• Container (image instance)
  • ResID (which is mapped to a symbol)

Note: ResID and Int are the same return types. If the imageList property of the image control instance has been assigned an instance value, the display method return value is considered an array index into the imagelist. If the imageList property is null, the return value is used to map a legacy ResID to a symbol.

Images in a grid and the legacy ImageList collection

In AX 2012 and earlier versions, a common use pattern for displaying images is to store an image as a resource or use a kernel-supplied image resource, and then at run time, extract that image and place it in a reusable collection that is known as an ImageList. The guidance is to use lighter-weight symbol images. You should rewrite all legacy code so that it uses symbols directly. You should also replace all code that uses the ImageList collection. If you don't make these changes, the legacy ImageList collection won't display images, because use of this collection relies on embedded (kernel) resources that no longer exist. Therefore, to support legacy code until it can be updated, the ImageList collection maps the ResID for an embedded resource to a new font-based symbol to help guarantee that any code that uses the ImageList collection will continue to run and provide an image.

Using the imageList property for backward compatibility

An image control has a property that is named imageList. You pass in an instance of the ImageList collection to this property. In this way, the image is an array of images that you select via the array number.

public void init()
{
    int imgCnt;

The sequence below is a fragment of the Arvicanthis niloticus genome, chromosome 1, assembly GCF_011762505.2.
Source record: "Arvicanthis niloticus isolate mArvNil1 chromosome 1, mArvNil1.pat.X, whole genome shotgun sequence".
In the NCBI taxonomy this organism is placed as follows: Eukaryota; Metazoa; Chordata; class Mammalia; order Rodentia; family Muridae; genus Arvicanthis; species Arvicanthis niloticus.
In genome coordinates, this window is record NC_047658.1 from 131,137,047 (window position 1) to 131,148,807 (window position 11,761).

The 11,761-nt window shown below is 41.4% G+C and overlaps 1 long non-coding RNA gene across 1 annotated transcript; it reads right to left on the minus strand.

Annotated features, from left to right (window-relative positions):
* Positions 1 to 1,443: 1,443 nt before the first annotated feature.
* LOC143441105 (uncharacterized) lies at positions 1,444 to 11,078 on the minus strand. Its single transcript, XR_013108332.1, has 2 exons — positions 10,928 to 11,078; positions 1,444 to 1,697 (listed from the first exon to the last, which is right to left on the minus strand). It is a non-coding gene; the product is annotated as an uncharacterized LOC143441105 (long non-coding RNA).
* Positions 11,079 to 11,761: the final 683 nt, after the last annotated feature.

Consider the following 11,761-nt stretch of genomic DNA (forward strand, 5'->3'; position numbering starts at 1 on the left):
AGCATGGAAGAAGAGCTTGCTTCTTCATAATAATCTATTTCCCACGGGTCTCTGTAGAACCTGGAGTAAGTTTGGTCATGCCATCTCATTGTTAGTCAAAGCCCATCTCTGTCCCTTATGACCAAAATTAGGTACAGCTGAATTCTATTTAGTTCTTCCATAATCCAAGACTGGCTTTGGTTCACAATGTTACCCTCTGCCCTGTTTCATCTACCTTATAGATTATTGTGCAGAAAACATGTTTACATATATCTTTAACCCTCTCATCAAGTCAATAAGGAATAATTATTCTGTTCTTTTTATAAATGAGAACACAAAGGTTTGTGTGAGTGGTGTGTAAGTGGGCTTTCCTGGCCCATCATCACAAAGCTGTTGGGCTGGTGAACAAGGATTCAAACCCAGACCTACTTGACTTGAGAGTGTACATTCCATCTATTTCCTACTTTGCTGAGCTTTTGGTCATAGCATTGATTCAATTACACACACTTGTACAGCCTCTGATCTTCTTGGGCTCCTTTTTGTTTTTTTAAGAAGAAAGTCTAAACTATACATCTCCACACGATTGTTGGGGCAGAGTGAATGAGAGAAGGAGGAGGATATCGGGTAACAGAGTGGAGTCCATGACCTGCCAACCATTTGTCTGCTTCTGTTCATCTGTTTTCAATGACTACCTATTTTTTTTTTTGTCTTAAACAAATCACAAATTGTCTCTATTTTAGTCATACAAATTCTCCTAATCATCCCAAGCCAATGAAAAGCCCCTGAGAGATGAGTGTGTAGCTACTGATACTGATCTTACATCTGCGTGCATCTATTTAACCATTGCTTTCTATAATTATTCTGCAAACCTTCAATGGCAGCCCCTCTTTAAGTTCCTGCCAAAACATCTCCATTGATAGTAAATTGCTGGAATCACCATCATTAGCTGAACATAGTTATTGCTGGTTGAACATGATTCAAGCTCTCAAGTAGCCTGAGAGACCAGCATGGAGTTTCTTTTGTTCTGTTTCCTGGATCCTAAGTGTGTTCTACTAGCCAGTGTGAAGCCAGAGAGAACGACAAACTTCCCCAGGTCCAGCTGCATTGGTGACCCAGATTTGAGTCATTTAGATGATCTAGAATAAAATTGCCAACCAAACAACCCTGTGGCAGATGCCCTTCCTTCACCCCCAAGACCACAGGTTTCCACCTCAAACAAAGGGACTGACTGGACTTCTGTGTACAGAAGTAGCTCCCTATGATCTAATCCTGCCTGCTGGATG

// create an imagelist instance
    Imagelist imageList = new ImageList(ImageList::smallIconWidth(), Imagelist::smallIconHeight());
    super();
    // add images to the instance (return value is not needed)
    // Note that a legacy ResID is used in the new Image contstructor. 
    // This is a compatibility mapping of resource to symbol.
    imgCnt = imagelist.add(new Image(#ImageInfo));
    imgCnt = imagelist.add(new Image(#ImageWarning));
    imgCnt = imagelist.add(new Image(#ImageError));
    // pass the image list instance to the control
    ImageListDM.imageList(imageList);
}
// at runtime, select the image you want to show: when the control has an imagelist instance, 
// this int value is used to index into that array
public display int imageListDataMethod()
{
    int imgCnt = imageCnt mod 3;
    imageCnt++;
    return imgCnt;
}
/*
   Note: The legacy image resource ID's #ImageInfo, #ImageWarning, #ImageError are 
   mapped from the legacy resource id to a symbol name in the X++
   class ImageLoader
*/

Display method that returns an ImageRes (legacy image resource ID)

// this is an example of backward compatibility the use of ImageRes will become obsolete